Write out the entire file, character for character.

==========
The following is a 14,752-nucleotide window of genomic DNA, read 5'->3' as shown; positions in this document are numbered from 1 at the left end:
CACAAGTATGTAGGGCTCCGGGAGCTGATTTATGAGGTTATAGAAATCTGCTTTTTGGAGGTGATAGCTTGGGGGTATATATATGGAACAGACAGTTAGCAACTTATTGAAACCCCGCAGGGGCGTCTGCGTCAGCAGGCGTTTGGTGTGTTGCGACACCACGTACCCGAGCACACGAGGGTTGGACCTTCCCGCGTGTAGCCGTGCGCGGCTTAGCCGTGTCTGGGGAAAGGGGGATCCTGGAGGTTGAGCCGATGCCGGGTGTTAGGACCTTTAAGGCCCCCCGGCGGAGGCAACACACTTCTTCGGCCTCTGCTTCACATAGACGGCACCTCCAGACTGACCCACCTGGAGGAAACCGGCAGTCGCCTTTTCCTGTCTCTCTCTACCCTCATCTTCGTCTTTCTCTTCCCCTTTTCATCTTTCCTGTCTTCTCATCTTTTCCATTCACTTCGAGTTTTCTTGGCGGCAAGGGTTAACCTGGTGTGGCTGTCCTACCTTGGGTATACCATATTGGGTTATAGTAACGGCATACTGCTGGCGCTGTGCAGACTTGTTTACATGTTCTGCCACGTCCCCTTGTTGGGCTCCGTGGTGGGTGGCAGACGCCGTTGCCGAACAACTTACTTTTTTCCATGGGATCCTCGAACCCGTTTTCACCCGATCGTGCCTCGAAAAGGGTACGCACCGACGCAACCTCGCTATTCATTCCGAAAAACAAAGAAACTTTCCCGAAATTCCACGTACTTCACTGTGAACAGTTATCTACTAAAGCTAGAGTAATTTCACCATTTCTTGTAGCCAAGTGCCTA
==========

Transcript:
The following is a 14,752-nucleotide window of genomic DNA, read 5'->3' as shown; positions in this document are numbered from 1 at the left end:
CACAAGTATGTAGGGCTCCGGGAGCTGATTTATGAGGTTATAGAAATCTGCTTTTTGGAGGTGATAGCTTGGGGGTATATATATGGAACAGACAGTTAGCAACTTATTGAAACCCCGCAGGGGCGTCTGCGTCAGCAGGCGTTTGGTGTGTTGCGACACCACGTACCCGAGCACACGAGGGTTGGACCTTCCCGCGTGTAGCCGTGCGCGGCTTAGCCGTGTCTGGGGAAAGGGGGATCCTGGAGGTTGAGCCGATGCCGGGTGTTAGGACCTTTAAGGCCCCCCGGCGGAGGCAACACACTTCTTCGGCCTCTGCTTCACATAGACGGCACCTCCAGACTGACCCACCTGGAGGAAACCGGCAGTCGCCTTTTCCTGTCTCTCTCTACCCTCATCTTCGTCTTTCTCTTCCCCTTTTCATCTTTCCTGTCTTCTCATCTTTTCCATTCACTTCGAGTTTTCTTGGCGGCAAGGGTTAACCTGGTGTGGCTGTCCTACCTTGGGTATACCATATTGGGTTATAGTAACGGCATACTGCTGGCGCTGTGCAGACTTGTTTACATGTTCTGCCACGTCCCCTTGTTGGGCTCCGTGGTGGGTGGCAGACGCCGTTGCCGAACAACTTACTTTTTTCCATGGGATCCTCGAACCCGTTTTCACCCGATCGTGCCTCGAAAAGGGTACGCACCGACGCAACCTCGCTATTCATTCCGAAAAACAAAGAAACTTTCCCGAAATTCCACGTACTTCACTGTGAACAGTTATCTACTAAAGCTAGAGTAATTTCACCATTTCTTGTAGCCAAGTGCCTA